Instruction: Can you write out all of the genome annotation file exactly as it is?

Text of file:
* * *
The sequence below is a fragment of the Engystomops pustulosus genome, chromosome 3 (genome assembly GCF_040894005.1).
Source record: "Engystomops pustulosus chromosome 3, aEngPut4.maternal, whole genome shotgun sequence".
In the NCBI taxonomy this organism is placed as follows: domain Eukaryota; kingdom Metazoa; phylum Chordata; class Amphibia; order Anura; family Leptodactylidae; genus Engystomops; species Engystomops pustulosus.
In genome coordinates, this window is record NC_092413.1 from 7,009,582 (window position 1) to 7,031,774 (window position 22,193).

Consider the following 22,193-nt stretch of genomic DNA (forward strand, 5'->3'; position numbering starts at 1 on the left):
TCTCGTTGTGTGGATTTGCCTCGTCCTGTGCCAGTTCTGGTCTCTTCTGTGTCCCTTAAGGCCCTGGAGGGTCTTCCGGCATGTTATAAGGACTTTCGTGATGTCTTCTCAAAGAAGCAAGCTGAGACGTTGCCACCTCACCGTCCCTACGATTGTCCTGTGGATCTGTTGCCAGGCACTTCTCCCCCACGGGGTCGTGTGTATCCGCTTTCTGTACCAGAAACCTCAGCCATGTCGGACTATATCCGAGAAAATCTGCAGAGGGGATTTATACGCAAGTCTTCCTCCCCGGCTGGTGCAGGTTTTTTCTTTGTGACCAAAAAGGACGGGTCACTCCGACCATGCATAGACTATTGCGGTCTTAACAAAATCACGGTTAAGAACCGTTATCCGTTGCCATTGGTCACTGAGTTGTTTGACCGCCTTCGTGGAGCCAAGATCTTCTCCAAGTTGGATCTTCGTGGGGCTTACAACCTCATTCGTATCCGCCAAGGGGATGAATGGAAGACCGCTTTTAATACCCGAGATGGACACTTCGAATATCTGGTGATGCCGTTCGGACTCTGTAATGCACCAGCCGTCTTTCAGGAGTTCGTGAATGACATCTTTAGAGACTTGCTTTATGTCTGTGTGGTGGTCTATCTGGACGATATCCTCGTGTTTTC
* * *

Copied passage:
The sequence below is a fragment of the Engystomops pustulosus genome, chromosome 3 (genome assembly GCF_040894005.1).
Source record: "Engystomops pustulosus chromosome 3, aEngPut4.maternal, whole genome shotgun sequence".
In the NCBI taxonomy this organism is placed as follows: domain Eukaryota; kingdom Metazoa; phylum Chordata; class Amphibia; order Anura; family Leptodactylidae; genus Engystomops; species Engystomops pustulosus.
In genome coordinates, this window is record NC_092413.1 from 7,009,582 (window position 1) to 7,031,774 (window position 22,193).

Consider the following 22,193-nt stretch of genomic DNA (forward strand, 5'->3'; position numbering starts at 1 on the left):
TCTCGTTGTGTGGATTTGCCTCGTCCTGTGCCAGTTCTGGTCTCTTCTGTGTCCCTTAAGGCCCTGGAGGGTCTTCCGGCATGTTATAAGGACTTTCGTGATGTCTTCTCAAAGAAGCAAGCTGAGACGTTGCCACCTCACCGTCCCTACGATTGTCCTGTGGATCTGTTGCCAGGCACTTCTCCCCCACGGGGTCGTGTGTATCCGCTTTCTGTACCAGAAACCTCAGCCATGTCGGACTATATCCGAGAAAATCTGCAGAGGGGATTTATACGCAAGTCTTCCTCCCCGGCTGGTGCAGGTTTTTTCTTTGTGACCAAAAAGGACGGGTCACTCCGACCATGCATAGACTATTGCGGTCTTAACAAAATCACGGTTAAGAACCGTTATCCGTTGCCATTGGTCACTGAGTTGTTTGACCGCCTTCGTGGAGCCAAGATCTTCTCCAAGTTGGATCTTCGTGGGGCTTACAACCTCATTCGTATCCGCCAAGGGGATGAATGGAAGACCGCTTTTAATACCCGAGATGGACACTTCGAATATCTGGTGATGCCGTTCGGACTCTGTAATGCACCAGCCGTCTTTCAGGAGTTCGTGAATGACATCTTTAGAGACTTGCTTTATGTCTGTGTGGTGGTCTATCTGGACGATATCCTCGTGTTTTC